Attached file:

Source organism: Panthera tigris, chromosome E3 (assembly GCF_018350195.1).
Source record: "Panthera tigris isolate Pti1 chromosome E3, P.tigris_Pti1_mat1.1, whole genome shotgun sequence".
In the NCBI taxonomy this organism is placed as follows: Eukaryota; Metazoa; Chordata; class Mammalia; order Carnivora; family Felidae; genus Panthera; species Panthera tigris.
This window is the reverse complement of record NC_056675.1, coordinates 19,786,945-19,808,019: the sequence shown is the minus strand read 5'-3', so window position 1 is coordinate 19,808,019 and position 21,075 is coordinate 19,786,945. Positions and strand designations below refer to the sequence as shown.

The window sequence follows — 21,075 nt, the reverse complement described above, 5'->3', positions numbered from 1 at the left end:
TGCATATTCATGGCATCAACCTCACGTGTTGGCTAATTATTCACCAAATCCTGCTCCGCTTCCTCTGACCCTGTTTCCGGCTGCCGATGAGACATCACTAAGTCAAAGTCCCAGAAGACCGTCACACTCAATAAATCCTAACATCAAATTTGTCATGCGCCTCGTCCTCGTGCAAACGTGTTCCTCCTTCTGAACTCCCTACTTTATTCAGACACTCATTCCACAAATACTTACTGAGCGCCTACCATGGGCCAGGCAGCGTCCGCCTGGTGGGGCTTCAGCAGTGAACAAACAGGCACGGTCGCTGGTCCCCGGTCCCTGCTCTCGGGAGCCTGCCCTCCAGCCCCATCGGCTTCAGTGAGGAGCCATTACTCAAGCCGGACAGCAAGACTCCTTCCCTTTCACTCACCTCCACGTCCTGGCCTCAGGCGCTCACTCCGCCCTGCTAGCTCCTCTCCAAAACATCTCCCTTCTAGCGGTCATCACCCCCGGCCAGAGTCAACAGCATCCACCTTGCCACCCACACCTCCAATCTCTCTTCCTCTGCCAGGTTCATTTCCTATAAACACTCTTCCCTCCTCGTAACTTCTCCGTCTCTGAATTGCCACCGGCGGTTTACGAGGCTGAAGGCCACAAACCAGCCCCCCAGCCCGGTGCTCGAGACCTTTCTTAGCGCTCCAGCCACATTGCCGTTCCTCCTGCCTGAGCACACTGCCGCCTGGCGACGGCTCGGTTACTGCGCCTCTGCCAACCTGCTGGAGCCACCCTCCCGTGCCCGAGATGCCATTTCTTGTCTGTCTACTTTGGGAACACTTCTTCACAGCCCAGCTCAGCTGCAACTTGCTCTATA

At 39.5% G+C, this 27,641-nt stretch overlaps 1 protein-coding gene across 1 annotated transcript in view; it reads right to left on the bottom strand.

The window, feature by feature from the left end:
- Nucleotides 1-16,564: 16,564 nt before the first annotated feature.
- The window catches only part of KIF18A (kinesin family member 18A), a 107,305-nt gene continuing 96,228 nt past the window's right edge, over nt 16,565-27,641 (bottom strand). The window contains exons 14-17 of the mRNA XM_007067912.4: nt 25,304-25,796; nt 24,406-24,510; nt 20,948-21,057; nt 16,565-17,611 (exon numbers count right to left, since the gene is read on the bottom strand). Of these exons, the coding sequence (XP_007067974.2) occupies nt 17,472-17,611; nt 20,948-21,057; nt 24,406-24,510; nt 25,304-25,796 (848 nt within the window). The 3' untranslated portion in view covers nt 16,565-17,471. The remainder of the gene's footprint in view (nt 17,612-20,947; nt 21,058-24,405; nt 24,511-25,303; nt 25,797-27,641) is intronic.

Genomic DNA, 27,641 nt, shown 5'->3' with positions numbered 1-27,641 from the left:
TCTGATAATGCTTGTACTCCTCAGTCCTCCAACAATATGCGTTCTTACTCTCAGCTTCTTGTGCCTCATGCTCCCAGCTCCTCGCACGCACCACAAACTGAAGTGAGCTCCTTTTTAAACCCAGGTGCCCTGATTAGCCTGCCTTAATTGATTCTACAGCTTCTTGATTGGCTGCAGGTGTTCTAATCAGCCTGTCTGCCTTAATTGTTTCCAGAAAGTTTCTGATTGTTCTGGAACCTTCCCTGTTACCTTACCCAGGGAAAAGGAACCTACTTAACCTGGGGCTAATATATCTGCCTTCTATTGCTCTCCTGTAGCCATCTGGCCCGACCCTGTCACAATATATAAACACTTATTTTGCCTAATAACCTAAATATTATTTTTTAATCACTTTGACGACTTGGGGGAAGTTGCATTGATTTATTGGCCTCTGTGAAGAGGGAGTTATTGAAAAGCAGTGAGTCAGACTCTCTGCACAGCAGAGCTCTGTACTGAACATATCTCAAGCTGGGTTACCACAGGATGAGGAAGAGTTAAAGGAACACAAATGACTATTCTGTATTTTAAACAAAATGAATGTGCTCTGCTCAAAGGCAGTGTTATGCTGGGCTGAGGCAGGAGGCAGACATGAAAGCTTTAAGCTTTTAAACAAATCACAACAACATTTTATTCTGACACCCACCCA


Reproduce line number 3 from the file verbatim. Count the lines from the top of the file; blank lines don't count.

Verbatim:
In the NCBI taxonomy this organism is placed as follows: Eukaryota; Metazoa; Chordata; class Mammalia; order Carnivora; family Felidae; genus Panthera; species Panthera tigris.